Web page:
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Wood frog eggs and life cycles! April 16, 2014

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Every spring as the temperatures rise and the local water resources thaw, local wildlife starts to emerge and prepare for reproduction.  Amphibians travel to areas of the forect floor that have filled with water from melting snow.  These pools of water are called vernal pools.   Vernal pools provide a great food source and a safe place to lay their eggs.  They are a wonderful habitat for viewing unique wildife. photo 1 Every year Ms. Pavlicek travels to local vernal pools in search of amphibian eggs to share with her elementary classrooms.  They are used for a variety of science curriculum connections including life cycles, characteristics of living things, adaptations and amphibian units.  Each interested classroom receives 10 eggs, food and an information packet.  The classrooms will raise their tadpoles and release them back into the vernal pool shortly after. 

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Wood frog egg masses attahed to plants

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Wood frog egg mass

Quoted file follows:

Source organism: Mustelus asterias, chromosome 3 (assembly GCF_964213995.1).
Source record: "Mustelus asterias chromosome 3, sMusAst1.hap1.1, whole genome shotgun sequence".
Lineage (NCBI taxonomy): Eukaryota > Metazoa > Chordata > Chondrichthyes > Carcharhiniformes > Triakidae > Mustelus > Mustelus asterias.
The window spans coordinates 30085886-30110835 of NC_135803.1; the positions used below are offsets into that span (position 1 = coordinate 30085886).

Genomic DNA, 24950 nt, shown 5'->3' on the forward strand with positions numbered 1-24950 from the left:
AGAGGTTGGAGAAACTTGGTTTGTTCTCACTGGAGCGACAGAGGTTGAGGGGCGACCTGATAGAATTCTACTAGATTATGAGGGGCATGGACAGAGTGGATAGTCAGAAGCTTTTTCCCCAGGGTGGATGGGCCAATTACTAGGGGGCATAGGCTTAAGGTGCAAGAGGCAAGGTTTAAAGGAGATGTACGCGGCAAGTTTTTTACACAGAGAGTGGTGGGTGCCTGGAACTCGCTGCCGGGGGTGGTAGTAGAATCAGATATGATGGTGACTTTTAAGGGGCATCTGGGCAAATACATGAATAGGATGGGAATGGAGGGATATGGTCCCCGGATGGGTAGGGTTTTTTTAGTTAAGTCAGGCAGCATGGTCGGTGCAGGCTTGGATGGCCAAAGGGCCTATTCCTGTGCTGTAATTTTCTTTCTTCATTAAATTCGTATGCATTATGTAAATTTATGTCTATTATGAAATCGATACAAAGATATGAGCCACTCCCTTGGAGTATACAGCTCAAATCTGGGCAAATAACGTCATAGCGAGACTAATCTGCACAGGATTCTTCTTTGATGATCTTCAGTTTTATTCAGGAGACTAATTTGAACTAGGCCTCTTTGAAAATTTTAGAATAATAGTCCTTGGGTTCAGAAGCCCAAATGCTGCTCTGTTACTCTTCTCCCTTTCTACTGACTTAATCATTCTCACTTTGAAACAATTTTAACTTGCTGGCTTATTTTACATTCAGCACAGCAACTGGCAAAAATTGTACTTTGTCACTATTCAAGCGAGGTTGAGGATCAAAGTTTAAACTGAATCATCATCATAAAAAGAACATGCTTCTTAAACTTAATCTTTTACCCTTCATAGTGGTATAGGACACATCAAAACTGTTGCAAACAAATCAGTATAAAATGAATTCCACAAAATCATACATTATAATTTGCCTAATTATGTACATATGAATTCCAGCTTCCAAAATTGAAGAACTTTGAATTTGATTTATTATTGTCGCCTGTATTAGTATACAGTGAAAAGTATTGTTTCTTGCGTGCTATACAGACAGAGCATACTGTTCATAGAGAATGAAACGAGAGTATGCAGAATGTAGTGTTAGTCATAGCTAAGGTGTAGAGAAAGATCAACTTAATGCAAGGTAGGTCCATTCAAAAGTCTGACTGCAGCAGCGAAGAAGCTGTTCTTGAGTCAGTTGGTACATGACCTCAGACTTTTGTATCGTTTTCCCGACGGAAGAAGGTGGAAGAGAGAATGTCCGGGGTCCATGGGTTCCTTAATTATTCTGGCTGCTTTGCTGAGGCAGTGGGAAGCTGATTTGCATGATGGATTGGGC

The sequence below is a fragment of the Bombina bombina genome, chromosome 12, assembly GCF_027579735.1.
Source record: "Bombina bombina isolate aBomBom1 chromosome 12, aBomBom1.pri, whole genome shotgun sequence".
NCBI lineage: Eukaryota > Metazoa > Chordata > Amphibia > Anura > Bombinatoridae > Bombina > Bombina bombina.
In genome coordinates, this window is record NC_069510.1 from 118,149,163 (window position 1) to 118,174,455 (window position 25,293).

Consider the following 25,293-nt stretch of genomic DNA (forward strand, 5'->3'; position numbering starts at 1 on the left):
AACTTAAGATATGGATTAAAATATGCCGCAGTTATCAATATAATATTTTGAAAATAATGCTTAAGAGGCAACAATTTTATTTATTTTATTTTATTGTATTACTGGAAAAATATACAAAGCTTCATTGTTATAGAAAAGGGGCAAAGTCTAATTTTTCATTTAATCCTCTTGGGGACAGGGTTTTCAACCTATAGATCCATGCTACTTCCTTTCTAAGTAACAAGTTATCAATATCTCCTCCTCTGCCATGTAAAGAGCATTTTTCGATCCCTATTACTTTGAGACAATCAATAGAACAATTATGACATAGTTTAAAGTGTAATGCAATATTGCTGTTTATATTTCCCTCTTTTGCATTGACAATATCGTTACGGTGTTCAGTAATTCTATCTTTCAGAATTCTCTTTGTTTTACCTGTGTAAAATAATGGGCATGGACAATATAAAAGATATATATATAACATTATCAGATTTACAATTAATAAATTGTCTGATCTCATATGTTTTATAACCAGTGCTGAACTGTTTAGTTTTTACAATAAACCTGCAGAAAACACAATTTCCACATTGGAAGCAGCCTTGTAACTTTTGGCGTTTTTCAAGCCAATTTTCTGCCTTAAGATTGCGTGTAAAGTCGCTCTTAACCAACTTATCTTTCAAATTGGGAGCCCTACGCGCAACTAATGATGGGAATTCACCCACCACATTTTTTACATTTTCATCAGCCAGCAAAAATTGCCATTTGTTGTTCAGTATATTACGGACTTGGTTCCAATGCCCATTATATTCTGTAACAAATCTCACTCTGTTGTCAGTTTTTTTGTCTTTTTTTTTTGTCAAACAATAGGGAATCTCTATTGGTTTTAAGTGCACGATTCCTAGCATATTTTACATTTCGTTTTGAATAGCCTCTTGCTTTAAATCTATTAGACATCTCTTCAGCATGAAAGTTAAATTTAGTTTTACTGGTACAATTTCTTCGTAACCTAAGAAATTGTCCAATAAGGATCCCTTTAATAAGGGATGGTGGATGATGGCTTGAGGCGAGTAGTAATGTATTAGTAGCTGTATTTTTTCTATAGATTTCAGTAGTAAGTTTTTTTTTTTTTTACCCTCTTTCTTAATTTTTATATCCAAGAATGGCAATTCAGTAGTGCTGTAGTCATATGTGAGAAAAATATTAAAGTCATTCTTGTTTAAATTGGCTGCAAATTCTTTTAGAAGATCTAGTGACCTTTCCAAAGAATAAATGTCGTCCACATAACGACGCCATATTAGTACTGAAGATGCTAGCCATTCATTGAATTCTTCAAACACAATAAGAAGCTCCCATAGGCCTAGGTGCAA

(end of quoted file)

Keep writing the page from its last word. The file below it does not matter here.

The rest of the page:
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Garden snake in the forest

Be sure to check out the Science Center’s video on this egg collecting excursion here.

Mrs. Anderson’s second grade class working on their observation amphibian journals.

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Investigating Craters April 15, 2014

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For thousands of years humans have looked to the sky and told tales of the moon. Invoked by patterns on the moon’s surface, the stories of the man on the moon and the rabbit of immortality hold special places in different cultures across the earth. But as second graders at Fox Hill have been learning, the images of these creatures have been made over billions of years by the moon’s exposure to asteroids and the craters they leave behind.

 

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Students drop everyday classroom objects into the baking soda “moon surface” and record qualitative and quantitative data about the crater that forms.

Mrs. Sheppard and Mrs. Lewis’ class recently investigated how craters are made. Why do craters take the shape that they do and what causes a crater to be wide or narrow or shallow or deep. Mr. Musselman recently joined them in their investigation, bringing model moon surfaces (baking soda) and a variety of crater makers (batters, balls, markers, and just about anything else from the storage cabinet) to explore how different craters are made and how to measure each crater using centimeters from the metric system and rounding to the nearest half.